World Coins

Highest graded example of Three Graces pattern crown in auction

The highest graded example of William Wyon’s Three Graces pattern highlights St. James’s Auctions’ Sept. 29 sale. One of about 50 example struck, it is estimated to realize between £30,000 and £35,000 ($48,999 to $57,166 U.S.).

Images courtesy of St. James’s Auctions.

The highest graded example of William Wyon’s Three Graces silver crown pattern of 1817 highlights St. James’s Auctions’ Sept. 29 sale in London.

The example was once part of the estate of Allen G. Wyon, a member of the artistic Wyon family of engravers, sculptors and seal makers. The pattern was sold by the family in 1962. 

The pattern was issued late during the reign of George III, a decade before William Wyon would rise to the post of chief engraver at the Royal Mint. 

The pattern is estimated to realize between £30,000 and £35,000 ($48,999 to $57,166 in U.S. funds). It is “quite possibly William Wyon’s own example of the pattern,” according to the auction house.

The design was created by the then-young engraver during a competition to launch new crown coinage, and is named for the reverse showing three female figures, representing England, Scotland and Ireland. These were the three Kingdoms of Great Britain, as identified by the harp, St. George shield and thistle at their feet. 

In the anonymous consignor’s opinion, the subtext of the Three Graces design is meant to convey the feeling that the treaty between the three kingdoms is based on mutual respect and equality, rather than on force.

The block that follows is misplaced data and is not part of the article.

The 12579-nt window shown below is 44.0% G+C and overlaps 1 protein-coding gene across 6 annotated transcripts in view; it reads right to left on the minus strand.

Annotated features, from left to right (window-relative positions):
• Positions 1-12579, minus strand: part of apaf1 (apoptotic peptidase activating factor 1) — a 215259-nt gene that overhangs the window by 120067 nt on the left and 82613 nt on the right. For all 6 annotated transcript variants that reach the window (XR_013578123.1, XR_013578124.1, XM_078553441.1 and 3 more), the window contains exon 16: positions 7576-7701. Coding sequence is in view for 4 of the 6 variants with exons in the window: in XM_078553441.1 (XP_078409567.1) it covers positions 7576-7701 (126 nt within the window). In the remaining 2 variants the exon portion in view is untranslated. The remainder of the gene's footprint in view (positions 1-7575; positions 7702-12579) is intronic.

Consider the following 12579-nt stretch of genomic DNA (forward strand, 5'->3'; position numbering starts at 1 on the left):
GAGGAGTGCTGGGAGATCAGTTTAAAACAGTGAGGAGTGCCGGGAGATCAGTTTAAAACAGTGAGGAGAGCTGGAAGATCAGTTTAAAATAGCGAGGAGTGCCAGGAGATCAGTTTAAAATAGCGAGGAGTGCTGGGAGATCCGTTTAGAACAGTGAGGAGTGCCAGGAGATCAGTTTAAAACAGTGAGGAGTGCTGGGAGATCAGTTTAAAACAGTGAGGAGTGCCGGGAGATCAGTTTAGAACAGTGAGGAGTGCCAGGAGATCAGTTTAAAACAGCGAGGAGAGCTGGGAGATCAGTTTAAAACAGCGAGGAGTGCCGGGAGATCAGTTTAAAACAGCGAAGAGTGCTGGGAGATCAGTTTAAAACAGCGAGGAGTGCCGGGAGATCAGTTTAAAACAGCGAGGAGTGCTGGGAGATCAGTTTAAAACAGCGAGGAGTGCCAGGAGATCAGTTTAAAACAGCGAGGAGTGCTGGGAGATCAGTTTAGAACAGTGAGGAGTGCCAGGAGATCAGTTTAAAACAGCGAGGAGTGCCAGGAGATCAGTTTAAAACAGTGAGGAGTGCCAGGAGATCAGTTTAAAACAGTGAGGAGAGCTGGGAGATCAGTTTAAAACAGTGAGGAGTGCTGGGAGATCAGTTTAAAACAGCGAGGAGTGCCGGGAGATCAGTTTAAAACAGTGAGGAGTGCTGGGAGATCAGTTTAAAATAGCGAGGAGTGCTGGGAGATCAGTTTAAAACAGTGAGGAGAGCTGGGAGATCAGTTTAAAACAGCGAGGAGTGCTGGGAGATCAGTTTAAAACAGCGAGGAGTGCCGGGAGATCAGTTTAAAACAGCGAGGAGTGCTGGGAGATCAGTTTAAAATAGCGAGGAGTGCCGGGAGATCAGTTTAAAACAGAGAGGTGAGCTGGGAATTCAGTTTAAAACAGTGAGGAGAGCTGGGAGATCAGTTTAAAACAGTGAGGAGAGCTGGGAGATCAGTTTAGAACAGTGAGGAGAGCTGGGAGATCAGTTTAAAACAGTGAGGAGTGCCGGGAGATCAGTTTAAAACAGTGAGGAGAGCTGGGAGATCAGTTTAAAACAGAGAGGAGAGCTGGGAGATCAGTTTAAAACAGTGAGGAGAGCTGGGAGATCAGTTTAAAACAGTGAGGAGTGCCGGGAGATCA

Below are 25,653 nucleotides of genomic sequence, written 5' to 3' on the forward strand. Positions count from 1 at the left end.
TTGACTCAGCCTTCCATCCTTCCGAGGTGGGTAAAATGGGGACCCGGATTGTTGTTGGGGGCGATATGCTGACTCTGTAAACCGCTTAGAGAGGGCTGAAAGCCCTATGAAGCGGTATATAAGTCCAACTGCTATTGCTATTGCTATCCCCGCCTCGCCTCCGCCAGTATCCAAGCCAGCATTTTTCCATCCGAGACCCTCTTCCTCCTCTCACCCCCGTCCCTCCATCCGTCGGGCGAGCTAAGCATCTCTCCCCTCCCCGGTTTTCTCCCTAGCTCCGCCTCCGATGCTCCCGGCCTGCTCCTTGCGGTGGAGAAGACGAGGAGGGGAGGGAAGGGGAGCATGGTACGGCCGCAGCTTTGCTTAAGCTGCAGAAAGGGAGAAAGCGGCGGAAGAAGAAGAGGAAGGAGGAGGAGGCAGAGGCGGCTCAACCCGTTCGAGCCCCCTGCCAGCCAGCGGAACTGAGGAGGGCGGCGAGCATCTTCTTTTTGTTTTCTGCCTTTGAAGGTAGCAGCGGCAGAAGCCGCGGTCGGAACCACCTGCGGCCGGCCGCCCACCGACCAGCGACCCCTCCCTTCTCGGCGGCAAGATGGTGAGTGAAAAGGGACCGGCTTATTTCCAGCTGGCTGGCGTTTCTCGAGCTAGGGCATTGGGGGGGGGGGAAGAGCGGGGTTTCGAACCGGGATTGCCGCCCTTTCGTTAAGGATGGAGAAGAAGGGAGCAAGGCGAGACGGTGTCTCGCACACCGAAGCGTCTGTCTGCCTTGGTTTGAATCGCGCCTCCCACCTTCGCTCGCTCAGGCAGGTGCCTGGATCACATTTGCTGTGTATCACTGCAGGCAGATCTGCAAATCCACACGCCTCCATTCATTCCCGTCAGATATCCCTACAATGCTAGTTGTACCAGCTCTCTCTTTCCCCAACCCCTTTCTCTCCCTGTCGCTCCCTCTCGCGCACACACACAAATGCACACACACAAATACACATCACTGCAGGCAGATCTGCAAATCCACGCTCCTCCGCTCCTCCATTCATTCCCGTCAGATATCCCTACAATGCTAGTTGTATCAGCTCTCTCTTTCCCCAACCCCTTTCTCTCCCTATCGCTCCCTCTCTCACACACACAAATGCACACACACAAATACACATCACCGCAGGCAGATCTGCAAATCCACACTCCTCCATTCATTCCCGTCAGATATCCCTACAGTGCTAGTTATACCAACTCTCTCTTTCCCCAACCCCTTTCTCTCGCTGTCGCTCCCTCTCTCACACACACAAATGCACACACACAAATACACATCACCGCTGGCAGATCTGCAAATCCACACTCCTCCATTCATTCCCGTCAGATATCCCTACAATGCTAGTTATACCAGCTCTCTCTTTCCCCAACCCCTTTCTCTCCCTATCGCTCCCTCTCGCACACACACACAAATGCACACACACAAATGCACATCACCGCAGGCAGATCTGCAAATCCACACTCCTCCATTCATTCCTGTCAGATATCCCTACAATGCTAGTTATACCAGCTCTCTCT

The obverse carries a high-relief portrait of King George III, which is reminiscent of the finest portraits of emperors produced in ancient Rome and is arguably the finest of him extant in metal, the consignor said. 

Wyon’s reverse lost out to a St. George Slaying the Dragon design by Benedetto Pistrucci, but represented the first time the Three Graces (what ancient Greeks called “Charities”) appeared on coins.

The Three Graces pattern “is as much a product of the Industrial Revolution and steam power as it is the creation of the imagination and skill of Wyon,” according to the consignor. 

Wyon wasn’t bound to create a low relief design to meet the limitations of manual production, and the coin represents “the happy confluence of technique and artistry along with the burst of optimism and relief which flooded the populace after their triumph over Napoleon,” the consignor said.

The Three Graces pattern is one of about 50 struck. 

The piece in the auction is graded Proof 66 Cameo by Numismatic Guaranty Corp. 

It most recently was sold in St. James’s auction No. 2 on May 11, 2005, where it realized £18,820 ($35,419 U.S.), including the 17.625 percent buyer’s fee, nearly doubling the estimate. 

The consignor said he was a collector of U.S. coins who in the 1980s became “priced out of the market for U.S. high quality historical coinage” and found that high-grade English and Russian coins were “relative bargains.”

“There is so much historical information surrounding the creation of 19th century world coins, for example — war, colonialism, industrial revolution, monarchial pomp and bluster, etc., that our bland seated and Barber designs pale in comparison,” he said.

Email St. James’s Auctions or visit its website.

Community Comments